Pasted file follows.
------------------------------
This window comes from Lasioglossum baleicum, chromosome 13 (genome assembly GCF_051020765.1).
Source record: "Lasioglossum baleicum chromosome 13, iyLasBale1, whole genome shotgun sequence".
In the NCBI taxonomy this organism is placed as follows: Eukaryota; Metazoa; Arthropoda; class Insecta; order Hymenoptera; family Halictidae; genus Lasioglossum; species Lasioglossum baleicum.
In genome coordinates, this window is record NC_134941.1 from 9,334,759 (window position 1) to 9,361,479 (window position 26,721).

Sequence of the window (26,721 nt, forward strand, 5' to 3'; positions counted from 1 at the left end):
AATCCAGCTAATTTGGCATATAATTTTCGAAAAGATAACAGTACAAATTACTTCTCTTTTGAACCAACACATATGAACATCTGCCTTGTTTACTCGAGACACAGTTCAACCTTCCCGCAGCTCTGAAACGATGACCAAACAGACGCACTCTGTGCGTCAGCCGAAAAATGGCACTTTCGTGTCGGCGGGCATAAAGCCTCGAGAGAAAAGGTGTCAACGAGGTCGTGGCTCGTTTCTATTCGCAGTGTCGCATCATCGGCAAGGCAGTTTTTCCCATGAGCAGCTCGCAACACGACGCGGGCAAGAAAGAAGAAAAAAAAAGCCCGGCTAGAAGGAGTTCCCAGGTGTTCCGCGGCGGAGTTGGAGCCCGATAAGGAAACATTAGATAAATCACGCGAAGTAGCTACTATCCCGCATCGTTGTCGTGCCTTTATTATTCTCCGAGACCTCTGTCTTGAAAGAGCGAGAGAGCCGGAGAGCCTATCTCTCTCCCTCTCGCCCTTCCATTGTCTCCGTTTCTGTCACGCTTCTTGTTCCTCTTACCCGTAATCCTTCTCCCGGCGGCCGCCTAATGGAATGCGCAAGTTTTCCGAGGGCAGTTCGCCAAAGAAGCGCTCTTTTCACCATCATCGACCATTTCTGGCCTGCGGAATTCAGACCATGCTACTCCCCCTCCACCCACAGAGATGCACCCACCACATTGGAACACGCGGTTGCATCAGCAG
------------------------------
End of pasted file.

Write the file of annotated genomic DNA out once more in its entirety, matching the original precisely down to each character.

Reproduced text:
This window comes from Lasioglossum baleicum, chromosome 13 (genome assembly GCF_051020765.1).
Source record: "Lasioglossum baleicum chromosome 13, iyLasBale1, whole genome shotgun sequence".
In the NCBI taxonomy this organism is placed as follows: Eukaryota; Metazoa; Arthropoda; class Insecta; order Hymenoptera; family Halictidae; genus Lasioglossum; species Lasioglossum baleicum.
In genome coordinates, this window is record NC_134941.1 from 9,334,759 (window position 1) to 9,361,479 (window position 26,721).

Sequence of the window (26,721 nt, forward strand, 5' to 3'; positions counted from 1 at the left end):
AATCCAGCTAATTTGGCATATAATTTTCGAAAAGATAACAGTACAAATTACTTCTCTTTTGAACCAACACATATGAACATCTGCCTTGTTTACTCGAGACACAGTTCAACCTTCCCGCAGCTCTGAAACGATGACCAAACAGACGCACTCTGTGCGTCAGCCGAAAAATGGCACTTTCGTGTCGGCGGGCATAAAGCCTCGAGAGAAAAGGTGTCAACGAGGTCGTGGCTCGTTTCTATTCGCAGTGTCGCATCATCGGCAAGGCAGTTTTTCCCATGAGCAGCTCGCAACACGACGCGGGCAAGAAAGAAGAAAAAAAAAGCCCGGCTAGAAGGAGTTCCCAGGTGTTCCGCGGCGGAGTTGGAGCCCGATAAGGAAACATTAGATAAATCACGCGAAGTAGCTACTATCCCGCATCGTTGTCGTGCCTTTATTATTCTCCGAGACCTCTGTCTTGAAAGAGCGAGAGAGCCGGAGAGCCTATCTCTCTCCCTCTCGCCCTTCCATTGTCTCCGTTTCTGTCACGCTTCTTGTTCCTCTTACCCGTAATCCTTCTCCCGGCGGCCGCCTAATGGAATGCGCAAGTTTTCCGAGGGCAGTTCGCCAAAGAAGCGCTCTTTTCACCATCATCGACCATTTCTGGCCTGCGGAATTCAGACCATGCTACTCCCCCTCCACCCACAGAGATGCACCCACCACATTGGAACACGCGGTTGCATCAGCAG